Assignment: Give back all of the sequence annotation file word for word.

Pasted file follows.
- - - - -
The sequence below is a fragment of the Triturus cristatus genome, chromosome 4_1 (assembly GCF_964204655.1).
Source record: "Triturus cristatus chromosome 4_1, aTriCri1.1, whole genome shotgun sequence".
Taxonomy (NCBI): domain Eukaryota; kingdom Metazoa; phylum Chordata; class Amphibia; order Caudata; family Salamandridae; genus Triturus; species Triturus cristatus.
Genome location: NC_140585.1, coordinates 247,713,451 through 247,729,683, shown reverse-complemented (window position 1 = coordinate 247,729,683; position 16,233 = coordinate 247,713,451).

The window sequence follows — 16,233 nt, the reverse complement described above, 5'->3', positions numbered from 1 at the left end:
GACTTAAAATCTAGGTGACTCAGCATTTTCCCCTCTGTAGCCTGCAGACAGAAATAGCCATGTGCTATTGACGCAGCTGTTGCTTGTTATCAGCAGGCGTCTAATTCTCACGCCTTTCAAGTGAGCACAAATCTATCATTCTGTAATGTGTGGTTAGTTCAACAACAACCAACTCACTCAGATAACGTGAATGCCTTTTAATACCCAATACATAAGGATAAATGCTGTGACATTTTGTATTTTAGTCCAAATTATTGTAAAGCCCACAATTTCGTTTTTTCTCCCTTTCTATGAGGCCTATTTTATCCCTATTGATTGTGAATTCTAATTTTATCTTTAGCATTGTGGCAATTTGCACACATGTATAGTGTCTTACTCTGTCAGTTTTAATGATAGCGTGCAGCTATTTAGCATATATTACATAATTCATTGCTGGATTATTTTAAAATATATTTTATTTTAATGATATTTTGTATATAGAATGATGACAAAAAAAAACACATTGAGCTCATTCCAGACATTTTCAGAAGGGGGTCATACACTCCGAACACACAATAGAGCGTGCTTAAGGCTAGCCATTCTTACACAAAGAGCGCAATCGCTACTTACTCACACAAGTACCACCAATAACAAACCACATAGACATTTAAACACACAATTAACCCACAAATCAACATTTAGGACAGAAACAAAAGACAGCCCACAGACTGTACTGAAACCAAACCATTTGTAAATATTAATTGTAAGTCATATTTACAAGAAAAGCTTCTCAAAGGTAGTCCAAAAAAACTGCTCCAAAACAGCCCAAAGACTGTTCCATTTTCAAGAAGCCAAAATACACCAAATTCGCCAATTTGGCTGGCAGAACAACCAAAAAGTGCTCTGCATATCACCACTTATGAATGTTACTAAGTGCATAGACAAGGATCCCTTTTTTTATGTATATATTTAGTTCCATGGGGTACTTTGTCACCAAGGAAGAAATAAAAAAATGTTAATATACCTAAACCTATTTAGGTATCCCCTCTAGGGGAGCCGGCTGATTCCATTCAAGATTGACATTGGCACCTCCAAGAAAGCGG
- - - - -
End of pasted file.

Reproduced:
The sequence below is a fragment of the Triturus cristatus genome, chromosome 4_1 (assembly GCF_964204655.1).
Source record: "Triturus cristatus chromosome 4_1, aTriCri1.1, whole genome shotgun sequence".
Taxonomy (NCBI): domain Eukaryota; kingdom Metazoa; phylum Chordata; class Amphibia; order Caudata; family Salamandridae; genus Triturus; species Triturus cristatus.
Genome location: NC_140585.1, coordinates 247,713,451 through 247,729,683, shown reverse-complemented (window position 1 = coordinate 247,729,683; position 16,233 = coordinate 247,713,451).

The window sequence follows — 16,233 nt, the reverse complement described above, 5'->3', positions numbered from 1 at the left end:
GACTTAAAATCTAGGTGACTCAGCATTTTCCCCTCTGTAGCCTGCAGACAGAAATAGCCATGTGCTATTGACGCAGCTGTTGCTTGTTATCAGCAGGCGTCTAATTCTCACGCCTTTCAAGTGAGCACAAATCTATCATTCTGTAATGTGTGGTTAGTTCAACAACAACCAACTCACTCAGATAACGTGAATGCCTTTTAATACCCAATACATAAGGATAAATGCTGTGACATTTTGTATTTTAGTCCAAATTATTGTAAAGCCCACAATTTCGTTTTTTCTCCCTTTCTATGAGGCCTATTTTATCCCTATTGATTGTGAATTCTAATTTTATCTTTAGCATTGTGGCAATTTGCACACATGTATAGTGTCTTACTCTGTCAGTTTTAATGATAGCGTGCAGCTATTTAGCATATATTACATAATTCATTGCTGGATTATTTTAAAATATATTTTATTTTAATGATATTTTGTATATAGAATGATGACAAAAAAAAACACATTGAGCTCATTCCAGACATTTTCAGAAGGGGGTCATACACTCCGAACACACAATAGAGCGTGCTTAAGGCTAGCCATTCTTACACAAAGAGCGCAATCGCTACTTACTCACACAAGTACCACCAATAACAAACCACATAGACATTTAAACACACAATTAACCCACAAATCAACATTTAGGACAGAAACAAAAGACAGCCCACAGACTGTACTGAAACCAAACCATTTGTAAATATTAATTGTAAGTCATATTTACAAGAAAAGCTTCTCAAAGGTAGTCCAAAAAAACTGCTCCAAAACAGCCCAAAGACTGTTCCATTTTCAAGAAGCCAAAATACACCAAATTCGCCAATTTGGCTGGCAGAACAACCAAAAAGTGCTCTGCATATCACCACTTATGAATGTTACTAAGTGCATAGACAAGGATCCCTTTTTTTATGTATATATTTAGTTCCATGGGGTACTTTGTCACCAAGGAAGAAATAAAAAAATGTTAATATACCTAAACCTATTTAGGTATCCCCTCTAGGGGAGCCGGCTGATTCCATTCAAGATTGACATTGGCACCTCCAAGAAAGCGG